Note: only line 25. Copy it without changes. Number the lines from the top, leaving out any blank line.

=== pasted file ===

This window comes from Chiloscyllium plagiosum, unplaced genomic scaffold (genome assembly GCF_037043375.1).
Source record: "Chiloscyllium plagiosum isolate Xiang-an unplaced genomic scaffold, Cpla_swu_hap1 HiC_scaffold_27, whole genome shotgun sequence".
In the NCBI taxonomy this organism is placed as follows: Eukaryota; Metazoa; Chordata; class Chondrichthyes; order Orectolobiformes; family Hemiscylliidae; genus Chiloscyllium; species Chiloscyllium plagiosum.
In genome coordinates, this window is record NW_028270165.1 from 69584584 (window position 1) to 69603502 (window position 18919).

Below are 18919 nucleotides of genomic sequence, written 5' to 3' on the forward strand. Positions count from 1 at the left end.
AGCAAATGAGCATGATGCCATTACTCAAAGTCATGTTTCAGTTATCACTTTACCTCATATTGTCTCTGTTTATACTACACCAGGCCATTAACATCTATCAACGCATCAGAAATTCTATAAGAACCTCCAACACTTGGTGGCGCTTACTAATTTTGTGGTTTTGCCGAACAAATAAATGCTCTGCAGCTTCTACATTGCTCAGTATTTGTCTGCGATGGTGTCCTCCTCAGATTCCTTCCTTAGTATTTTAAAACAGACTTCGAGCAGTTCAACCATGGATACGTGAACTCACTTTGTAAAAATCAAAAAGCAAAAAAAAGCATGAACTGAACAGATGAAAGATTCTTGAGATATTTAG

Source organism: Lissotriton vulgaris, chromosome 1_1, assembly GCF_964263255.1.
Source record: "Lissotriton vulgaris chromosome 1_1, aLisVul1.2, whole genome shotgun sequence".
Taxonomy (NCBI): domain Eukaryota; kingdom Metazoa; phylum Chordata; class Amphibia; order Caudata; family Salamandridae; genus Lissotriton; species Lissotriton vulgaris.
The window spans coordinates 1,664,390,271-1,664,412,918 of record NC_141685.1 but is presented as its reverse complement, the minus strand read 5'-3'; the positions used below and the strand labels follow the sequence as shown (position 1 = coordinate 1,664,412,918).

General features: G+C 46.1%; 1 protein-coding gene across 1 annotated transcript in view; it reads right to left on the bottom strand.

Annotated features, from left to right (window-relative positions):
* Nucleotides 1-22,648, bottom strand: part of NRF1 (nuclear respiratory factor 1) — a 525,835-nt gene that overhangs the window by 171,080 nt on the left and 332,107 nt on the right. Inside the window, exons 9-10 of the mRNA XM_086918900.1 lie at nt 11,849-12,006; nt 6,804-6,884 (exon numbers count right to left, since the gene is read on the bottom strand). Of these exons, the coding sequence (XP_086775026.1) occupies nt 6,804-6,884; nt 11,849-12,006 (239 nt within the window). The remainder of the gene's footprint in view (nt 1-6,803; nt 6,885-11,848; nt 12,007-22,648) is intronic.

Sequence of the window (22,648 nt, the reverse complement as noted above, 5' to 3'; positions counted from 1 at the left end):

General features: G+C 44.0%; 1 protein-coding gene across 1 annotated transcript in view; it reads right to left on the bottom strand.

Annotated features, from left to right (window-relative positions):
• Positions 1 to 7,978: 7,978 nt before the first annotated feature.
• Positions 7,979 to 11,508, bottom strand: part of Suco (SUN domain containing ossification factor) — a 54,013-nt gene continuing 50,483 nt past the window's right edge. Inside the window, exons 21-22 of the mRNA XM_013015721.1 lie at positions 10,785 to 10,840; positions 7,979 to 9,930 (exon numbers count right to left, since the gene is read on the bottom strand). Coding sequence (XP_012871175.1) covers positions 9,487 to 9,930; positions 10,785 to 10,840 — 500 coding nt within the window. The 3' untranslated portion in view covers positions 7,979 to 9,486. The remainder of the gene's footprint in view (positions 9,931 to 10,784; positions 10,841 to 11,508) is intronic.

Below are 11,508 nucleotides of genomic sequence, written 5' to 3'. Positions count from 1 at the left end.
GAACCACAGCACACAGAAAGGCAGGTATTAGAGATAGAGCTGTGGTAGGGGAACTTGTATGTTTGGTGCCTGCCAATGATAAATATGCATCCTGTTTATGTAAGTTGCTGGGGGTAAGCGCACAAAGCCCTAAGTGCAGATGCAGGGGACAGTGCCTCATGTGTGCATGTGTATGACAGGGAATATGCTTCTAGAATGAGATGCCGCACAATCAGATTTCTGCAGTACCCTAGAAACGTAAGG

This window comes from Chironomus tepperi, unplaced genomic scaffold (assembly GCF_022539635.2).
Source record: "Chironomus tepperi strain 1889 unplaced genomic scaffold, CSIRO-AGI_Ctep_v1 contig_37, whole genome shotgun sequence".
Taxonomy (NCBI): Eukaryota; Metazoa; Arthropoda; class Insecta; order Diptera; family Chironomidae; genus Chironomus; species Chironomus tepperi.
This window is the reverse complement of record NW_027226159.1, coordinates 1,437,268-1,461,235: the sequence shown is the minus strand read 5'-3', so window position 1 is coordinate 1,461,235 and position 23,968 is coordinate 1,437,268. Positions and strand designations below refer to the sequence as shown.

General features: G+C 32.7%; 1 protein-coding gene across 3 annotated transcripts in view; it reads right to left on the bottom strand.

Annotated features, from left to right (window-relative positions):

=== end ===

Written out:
General features: G+C 32.7%; 1 protein-coding gene across 3 annotated transcripts in view; it reads right to left on the bottom strand.